SoulCare® Practices

On the Way to Mindfulness

​​My earliest introductions to the concept of mindfulness were unsettling at best. I now know those uneasy feelings were rooted in fear of the unknown, misunderstanding, and misinformation.


When a friend first mentioned the concept of mindfulness to me, I heard “yoga” and I started sweating. I tried yoga once. I specifically tried what is called Hot Yoga. For those of you who are not familiar with Hot Yoga, as I wasn’t at the time, it is exactly what it sounds like–yoga in a very hot and humid room. I should have known better. The title combined two things I have absolutely no interest in. My friend insisted it was what I needed in my life. He was a liar.


Years later, at a conference I attended, we were asked to practice mindfulness as a group. For an hour, I sat with strangers in a large room, in an inward-facing circle, and practiced breathing exercises. “Be mindful as you listen to your breathing,” they said. It was 11:30am. I sat listening to my stomach growl—-mindful of the restaurant across the parking lot that was beckoning me.

In every experience, I was told that mindfulness was supposed to help reduce stress and anxiety. However, the activities just gave me discomfort, and instead, the feeling I mostly associate with those early experiences is guilt. I thought I wasn't doing mindfulness right.

Many years later, I now realize my negative reactions were the result of environments and activities that weren’t optimal for me. They eclipsed my ability to explore what mindfulness might offer me.

I learned some important lessons about the concept of mindfulness through those experiences–mindfulness is not a one-size-fits-all ritual, it is not a contrived exercise at the wrong time of day, and it is not a mental health quick-fix that happens in one session.


In my childhood, I had a handful of authority figures who influenced me by labeling mindfulness activities as suspect—-demonizing things like meditation. Others berated me anytime I talked about feelings and mocked me if I cried.


I have since learned to do my own examination of any ideas or practices that may be helpful in my mental health quest and to ignore the cynics who haven’t done the investigative work themselves. I am also aware of how damaging it is to think that our innate emotions should be stifled because of cultural pressure, stereotypes, and archaic ideas about what a “real man” or “strong woman” should behave like.


Very simply, Mindfulness begins with being aware. The concept of mindfulness begins with getting in touch with what I am feeling, sensing, and experiencing. What is happening around me? What stories am I telling myself? What is going on inside my body? What am I excited about? What am I grieving? What is my environment presenting me? What is occupying my headspace? Where does my body feel tension? Mindfulness does not judge these thoughts and feelings. Mindfulness acknowledges and accepts they are there without criticizing or demeaning oneself.


Mindfulness is a practice, but it isn’t necessarily an event. There are rituals that many practice on their mindfulness trek that may help them to become aware, but these experiences are not prescriptive.  They don’t necessarily work for everyone (e.g. yoga, running, meditation, prayer, exercise). There is no foolproof, direct connection to mindfulness. Mindfulness is a state of being that often comes through helpful rituals–it is not the ritual itself.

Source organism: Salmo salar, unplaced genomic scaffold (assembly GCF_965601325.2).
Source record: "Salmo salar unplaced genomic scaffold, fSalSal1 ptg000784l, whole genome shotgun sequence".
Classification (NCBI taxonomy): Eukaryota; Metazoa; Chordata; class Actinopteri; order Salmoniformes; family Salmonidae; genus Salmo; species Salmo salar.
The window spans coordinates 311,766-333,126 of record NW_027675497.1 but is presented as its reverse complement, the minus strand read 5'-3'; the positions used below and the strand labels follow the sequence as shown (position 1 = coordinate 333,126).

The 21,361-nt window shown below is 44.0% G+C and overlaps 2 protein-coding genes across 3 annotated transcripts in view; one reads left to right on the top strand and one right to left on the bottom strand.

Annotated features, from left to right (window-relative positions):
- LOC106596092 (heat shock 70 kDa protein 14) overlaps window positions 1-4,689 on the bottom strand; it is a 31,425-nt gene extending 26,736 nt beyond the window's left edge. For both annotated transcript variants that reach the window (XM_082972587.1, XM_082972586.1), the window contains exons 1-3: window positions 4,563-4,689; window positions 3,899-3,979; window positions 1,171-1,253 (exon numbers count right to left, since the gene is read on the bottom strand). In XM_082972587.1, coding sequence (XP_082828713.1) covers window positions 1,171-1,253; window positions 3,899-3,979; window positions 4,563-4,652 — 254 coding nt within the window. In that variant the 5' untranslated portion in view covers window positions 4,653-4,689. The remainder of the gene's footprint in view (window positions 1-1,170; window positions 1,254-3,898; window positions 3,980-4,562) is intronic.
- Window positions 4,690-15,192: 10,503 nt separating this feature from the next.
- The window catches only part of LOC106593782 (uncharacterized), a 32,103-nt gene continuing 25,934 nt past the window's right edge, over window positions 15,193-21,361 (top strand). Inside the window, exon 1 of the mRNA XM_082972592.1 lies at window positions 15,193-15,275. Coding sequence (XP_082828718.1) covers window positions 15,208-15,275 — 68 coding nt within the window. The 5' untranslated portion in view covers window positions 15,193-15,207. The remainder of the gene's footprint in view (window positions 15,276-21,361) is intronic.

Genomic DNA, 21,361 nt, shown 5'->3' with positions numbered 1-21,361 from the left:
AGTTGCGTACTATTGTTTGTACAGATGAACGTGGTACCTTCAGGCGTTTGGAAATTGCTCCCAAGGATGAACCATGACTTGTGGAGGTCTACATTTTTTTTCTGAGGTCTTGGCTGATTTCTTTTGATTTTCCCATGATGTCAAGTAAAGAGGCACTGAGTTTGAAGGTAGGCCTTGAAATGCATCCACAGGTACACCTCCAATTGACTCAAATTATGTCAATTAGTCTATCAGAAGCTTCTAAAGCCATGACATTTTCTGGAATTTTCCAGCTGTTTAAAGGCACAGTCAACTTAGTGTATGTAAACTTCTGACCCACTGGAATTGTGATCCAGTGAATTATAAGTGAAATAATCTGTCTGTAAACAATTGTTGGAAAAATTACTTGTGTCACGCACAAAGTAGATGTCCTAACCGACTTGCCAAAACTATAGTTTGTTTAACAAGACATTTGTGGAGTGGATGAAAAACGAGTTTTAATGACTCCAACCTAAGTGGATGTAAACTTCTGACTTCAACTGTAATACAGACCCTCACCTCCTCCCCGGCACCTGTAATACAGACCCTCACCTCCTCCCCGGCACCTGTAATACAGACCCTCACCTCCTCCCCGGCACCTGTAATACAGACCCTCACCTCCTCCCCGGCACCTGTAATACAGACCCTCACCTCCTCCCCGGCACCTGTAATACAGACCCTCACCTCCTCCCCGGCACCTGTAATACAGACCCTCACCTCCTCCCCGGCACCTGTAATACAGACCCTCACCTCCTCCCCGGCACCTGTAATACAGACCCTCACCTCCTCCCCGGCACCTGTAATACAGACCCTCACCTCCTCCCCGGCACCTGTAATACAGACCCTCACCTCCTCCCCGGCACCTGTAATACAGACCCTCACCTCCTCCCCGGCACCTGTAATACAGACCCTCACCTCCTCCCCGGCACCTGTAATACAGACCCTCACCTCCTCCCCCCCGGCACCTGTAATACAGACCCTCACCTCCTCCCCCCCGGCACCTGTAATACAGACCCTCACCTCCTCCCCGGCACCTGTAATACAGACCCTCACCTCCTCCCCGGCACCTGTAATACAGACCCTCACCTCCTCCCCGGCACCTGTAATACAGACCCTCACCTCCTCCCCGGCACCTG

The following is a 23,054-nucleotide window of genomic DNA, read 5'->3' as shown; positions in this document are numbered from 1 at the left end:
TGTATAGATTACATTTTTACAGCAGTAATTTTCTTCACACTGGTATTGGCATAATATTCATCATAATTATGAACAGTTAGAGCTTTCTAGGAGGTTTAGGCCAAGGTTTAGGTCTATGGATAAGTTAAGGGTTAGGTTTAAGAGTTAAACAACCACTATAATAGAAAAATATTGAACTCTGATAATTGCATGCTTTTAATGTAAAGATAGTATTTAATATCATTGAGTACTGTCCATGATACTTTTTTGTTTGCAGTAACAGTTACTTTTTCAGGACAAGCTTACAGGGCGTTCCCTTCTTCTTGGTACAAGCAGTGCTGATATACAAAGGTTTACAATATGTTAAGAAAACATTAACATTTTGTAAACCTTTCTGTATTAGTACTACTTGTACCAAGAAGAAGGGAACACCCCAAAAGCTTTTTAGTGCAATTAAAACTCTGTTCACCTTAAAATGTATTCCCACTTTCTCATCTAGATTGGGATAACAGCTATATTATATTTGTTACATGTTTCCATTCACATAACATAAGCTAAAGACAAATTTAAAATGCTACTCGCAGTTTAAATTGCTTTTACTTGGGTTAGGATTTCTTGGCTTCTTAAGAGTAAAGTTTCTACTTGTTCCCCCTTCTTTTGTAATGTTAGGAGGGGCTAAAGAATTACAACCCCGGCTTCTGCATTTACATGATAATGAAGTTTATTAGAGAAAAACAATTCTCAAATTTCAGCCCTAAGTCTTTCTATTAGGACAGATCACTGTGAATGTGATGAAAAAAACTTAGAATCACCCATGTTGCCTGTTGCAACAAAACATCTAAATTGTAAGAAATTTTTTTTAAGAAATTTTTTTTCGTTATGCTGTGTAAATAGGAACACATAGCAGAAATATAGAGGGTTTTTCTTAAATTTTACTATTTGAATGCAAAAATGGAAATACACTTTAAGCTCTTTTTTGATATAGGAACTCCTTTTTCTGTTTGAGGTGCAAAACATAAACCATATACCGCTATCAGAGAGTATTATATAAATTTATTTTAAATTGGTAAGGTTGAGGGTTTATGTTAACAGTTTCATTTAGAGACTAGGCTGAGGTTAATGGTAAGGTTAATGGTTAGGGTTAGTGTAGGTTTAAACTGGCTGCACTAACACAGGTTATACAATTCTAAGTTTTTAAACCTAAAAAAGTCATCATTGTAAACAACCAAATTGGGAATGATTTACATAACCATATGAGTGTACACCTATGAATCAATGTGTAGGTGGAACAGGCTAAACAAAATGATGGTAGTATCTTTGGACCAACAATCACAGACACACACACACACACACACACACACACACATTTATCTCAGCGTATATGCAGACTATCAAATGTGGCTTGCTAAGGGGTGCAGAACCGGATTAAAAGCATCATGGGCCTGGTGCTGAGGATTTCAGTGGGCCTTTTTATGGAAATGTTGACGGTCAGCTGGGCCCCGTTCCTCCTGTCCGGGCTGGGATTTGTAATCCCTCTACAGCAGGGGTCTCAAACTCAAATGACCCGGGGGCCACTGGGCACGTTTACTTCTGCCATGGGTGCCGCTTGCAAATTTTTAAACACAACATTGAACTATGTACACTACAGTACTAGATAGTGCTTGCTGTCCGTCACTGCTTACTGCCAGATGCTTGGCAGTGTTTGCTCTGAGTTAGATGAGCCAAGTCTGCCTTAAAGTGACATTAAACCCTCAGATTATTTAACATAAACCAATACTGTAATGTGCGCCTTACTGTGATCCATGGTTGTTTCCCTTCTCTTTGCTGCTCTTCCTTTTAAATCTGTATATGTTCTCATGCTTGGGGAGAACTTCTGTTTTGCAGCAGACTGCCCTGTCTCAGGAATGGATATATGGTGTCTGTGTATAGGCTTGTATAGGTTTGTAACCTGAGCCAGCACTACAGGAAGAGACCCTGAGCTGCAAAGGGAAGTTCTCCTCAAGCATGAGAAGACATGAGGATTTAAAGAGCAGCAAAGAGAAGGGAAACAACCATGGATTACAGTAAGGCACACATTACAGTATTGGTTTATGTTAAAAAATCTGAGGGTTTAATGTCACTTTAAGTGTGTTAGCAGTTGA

You may find you can best practice mindfulness by a campfire. Sitting by a stream. Conversing with your lover. The scheduled time, the place, the rituals–they have to be a fit for you. I’m willing to bet that the more you practice mindfulness in environments that are free of distractions, the more you will be able to practice mindfulness in the middle of the noise.


Mindfulness also acknowledges and pays attention to the fact that we are magical, fascinating, and complex systems. We have lungs that take in and exhale air. We have a beating heart that delivers oxygen to every tiny cell. Most of us have feet that are in constant contact with the earth. I am here. I am present. I am alive.


The time we spend worrying, beating ourselves up, labeling and judging ourselves, dwelling on where we think we should be, wallowing in where we’ve come from, and constantly drinking the poison of past experiences can be exhausting and may position us for depression and anxiety. Living in a constant state of what should and shouldn’t be can be demobilizing. But, you are not those things that happened to you. You are not made up of the things you aren’t. You aren’t the things you’ve yet to do.


You are a poem. A beautiful poem that deserves to be cherished in the here and now.


Imagine taking notice of beauty, noticing how the wind feels as it blows past your face, enjoying every bite of a meal, interpreting the lyrics the birds are singing, and treating yourself as special as you would a beloved friend. Picture living at a pace where listening to a friend's story, laughing, and long hugs with a loved one are commonplace. Envision a world where, even in the middle of the suck, you know that you not only exist, but you live.


And honestly, breathe (but, maybe eat first).


Your fellow journeyman in health,




P.S. Here are some articles you might find helpful: